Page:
I spent an afternoon on last weekend updating the default font on starkshaw.me. I’d like to write down why I wanted the change and how did I go about the candidate fonts.
When I envisioned the user interface of this website in the beginning of the redesign, around early 2020, I didn’t think it would look like this. At the time, I pictured it would feature a minimalist design, with large humanist serif font for titles and smaller print for the body text. The boundary between navigation bar to body text should be ideally invisible, or separated by thin lines. After reading Butterick’s Practical Typography, I actually contacted the author, Matthew Butterick, about using his fonts in my website. I was interested in using Equity for body text and Advocate for titles. Then, the COVID-19 hit, the whole plan of renovating the website was put aside.
January 2021, after organizing the Secret Santa, I had the need of documenting everything about it — why would we do it, how did we plan it, etc. This was the time that I revived the renovation project. However, for the article, I needed a user interface that resonate the theme of modern technology. The minimalist design concept stayed, but the choices of font had to feature some mechanical, geeky, boxy vibe. With these requirements, serif fonts may not be a good choice to begin with. After some quick thinking, I adapted IBM Plex Sans and IBM Plex Mono site-wide. At first, it is an easy choice — it’s open source, no complication in the license; Secondly, it’s used for IBM’s own branding, which makes it “safer” than some other open source fonts. Many fonts I found on Google Fonts contain questionable designs that are just not good enough for reading. For IBM Plex Sans, they even have a website showcasing its design language. It also has an accompanying monospaced font for code blocks, perfect for the use of tech blogs where formatted code is everywhere. Although there are some design choices I have some doubts about, but overall it was a good enough choice.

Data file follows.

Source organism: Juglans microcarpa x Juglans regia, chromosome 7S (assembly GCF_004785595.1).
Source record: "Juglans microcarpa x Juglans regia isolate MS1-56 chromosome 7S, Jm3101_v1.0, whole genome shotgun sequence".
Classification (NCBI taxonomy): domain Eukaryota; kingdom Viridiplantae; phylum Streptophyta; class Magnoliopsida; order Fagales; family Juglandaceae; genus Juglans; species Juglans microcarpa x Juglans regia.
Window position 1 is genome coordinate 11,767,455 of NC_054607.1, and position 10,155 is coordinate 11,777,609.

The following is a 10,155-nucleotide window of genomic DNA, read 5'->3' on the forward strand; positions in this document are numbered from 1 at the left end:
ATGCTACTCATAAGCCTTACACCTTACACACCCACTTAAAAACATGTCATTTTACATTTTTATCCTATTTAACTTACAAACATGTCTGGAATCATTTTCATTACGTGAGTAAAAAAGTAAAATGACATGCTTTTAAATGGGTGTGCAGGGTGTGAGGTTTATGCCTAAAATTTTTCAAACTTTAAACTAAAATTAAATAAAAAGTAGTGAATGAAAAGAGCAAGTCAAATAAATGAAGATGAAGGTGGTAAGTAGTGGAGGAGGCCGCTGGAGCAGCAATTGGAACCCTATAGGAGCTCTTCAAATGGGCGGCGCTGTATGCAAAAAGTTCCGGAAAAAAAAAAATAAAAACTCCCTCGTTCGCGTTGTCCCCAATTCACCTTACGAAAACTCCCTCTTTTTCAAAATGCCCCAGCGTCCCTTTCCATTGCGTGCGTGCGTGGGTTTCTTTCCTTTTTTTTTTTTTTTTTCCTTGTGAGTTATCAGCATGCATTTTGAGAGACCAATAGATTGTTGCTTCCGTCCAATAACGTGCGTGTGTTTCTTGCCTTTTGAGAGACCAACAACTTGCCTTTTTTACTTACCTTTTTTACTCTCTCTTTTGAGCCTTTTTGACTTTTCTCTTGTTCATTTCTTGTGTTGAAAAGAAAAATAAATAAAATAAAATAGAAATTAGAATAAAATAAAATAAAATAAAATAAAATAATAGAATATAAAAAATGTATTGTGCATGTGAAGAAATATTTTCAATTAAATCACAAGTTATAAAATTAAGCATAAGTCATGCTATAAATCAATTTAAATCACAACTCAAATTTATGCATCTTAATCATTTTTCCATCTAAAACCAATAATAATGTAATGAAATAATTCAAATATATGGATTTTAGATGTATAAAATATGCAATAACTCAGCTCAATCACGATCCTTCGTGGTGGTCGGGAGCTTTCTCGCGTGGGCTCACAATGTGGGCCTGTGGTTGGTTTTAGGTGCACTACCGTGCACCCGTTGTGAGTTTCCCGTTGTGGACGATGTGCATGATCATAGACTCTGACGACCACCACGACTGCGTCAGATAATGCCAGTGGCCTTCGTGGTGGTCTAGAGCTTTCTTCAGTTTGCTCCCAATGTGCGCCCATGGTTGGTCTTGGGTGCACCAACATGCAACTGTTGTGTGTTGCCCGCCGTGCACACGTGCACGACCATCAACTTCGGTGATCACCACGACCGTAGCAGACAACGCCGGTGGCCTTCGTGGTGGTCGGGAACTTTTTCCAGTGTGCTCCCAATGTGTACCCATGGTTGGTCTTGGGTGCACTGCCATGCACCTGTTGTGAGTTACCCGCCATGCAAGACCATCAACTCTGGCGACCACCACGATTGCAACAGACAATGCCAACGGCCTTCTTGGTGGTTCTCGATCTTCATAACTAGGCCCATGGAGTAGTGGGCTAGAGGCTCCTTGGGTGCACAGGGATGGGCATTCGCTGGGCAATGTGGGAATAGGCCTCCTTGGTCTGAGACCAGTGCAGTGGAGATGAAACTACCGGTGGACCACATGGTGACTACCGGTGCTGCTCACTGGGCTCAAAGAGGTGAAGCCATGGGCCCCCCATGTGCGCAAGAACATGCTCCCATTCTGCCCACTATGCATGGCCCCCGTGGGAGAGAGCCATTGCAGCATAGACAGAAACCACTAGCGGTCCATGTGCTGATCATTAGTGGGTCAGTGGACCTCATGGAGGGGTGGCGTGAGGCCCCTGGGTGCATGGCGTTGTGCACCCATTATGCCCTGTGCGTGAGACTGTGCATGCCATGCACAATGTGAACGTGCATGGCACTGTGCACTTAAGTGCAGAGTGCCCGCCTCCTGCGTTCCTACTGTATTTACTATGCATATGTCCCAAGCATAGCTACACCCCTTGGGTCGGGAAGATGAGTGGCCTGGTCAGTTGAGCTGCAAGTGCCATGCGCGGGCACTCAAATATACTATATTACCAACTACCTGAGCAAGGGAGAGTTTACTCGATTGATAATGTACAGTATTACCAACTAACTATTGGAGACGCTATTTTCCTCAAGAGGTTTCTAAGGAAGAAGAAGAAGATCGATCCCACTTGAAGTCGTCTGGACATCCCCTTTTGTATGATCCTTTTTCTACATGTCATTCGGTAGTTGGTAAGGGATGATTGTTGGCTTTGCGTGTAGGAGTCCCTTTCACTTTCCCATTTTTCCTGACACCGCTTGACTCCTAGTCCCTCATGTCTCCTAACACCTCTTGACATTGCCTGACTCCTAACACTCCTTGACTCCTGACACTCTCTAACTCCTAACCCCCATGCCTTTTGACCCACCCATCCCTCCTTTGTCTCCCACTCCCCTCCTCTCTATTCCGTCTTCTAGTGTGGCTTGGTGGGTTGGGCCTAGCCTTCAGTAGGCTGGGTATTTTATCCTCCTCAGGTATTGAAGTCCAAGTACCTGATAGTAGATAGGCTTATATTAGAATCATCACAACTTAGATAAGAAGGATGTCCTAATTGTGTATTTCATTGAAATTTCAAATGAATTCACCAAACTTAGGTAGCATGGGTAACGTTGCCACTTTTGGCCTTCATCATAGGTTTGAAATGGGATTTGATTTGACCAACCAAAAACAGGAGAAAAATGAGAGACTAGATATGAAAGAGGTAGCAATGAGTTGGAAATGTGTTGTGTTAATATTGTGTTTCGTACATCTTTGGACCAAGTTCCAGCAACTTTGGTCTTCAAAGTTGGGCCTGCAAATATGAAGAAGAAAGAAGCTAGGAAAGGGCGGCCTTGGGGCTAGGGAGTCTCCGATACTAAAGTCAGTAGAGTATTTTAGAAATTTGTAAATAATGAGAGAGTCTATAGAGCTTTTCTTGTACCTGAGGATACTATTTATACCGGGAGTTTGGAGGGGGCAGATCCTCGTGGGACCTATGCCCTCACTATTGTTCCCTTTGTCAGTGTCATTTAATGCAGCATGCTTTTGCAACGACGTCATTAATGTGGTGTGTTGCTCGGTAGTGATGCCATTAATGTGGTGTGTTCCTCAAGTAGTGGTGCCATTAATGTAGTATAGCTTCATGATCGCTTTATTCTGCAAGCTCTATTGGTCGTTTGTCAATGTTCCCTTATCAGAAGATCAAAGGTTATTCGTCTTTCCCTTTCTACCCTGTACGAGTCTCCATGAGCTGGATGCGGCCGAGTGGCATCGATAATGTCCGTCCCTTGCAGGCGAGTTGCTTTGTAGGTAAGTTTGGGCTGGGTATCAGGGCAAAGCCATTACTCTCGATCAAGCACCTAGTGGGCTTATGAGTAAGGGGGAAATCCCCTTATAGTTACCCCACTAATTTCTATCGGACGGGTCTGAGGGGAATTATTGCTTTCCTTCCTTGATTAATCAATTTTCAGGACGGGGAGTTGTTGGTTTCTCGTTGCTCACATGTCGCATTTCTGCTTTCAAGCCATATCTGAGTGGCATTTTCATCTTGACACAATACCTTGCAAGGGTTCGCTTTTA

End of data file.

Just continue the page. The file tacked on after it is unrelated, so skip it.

About one and a half months ago, I completed Singanushiga. I’ve read it many times on here and wasn’t too satisfied about the reading experience, particularly about the font. IBM Plex Sans is a grotesque font with some classical twist, meaning it has some features from the early sans-serif fonts which at the time are less refined, hence the crude appearance. This is fine with technical articles, but I was afraid that it doesn’t work too well with things that are more artistic. Here is a quick comparison between IBM Plex Sans to the new font, Inter:
Note: Images in this article are stored in Scalable Vector Graphics (SVG) format, one can zoom in indefinitely without losing details.
The first obvious difference between both the normal and italic styles are the length. The letter spacing is default, yet the white space in Inter is larger than IBM Plex Sans. Except this, some letters in Inter, such as “w”, “n”, are wider than IBM Plex Sans.
Then, we can discuss the design of the ascender part of letter “f”, the descender part of “j”, the stem of “t”, the tail of lower case “l” and “a” in IBM Plex Sans. All of which have a common design where the outward-facing outline is a smooth geometric curve, whereas the inward outline is a right angle. On the top section of the cross in the letter “t”, the left-hand side features a curve, but the right-hand side features a right angle again. Except this design pattern, I am also unconvinced about the tail of lower case “l” and “a”. For “l”, maybe it improves the legibility comparing to the capital “I”, but I’m not sure its use in letter “a”. These intentional designs, as captioned in the showcasing as man vs. machine, timeless vs. distinct, natural vs. engineered, are unique to IBM Plex Sans and does look good on many applications, such as the website of RTÉ and Deliveroo. However, I am not sure these features are the best for my application.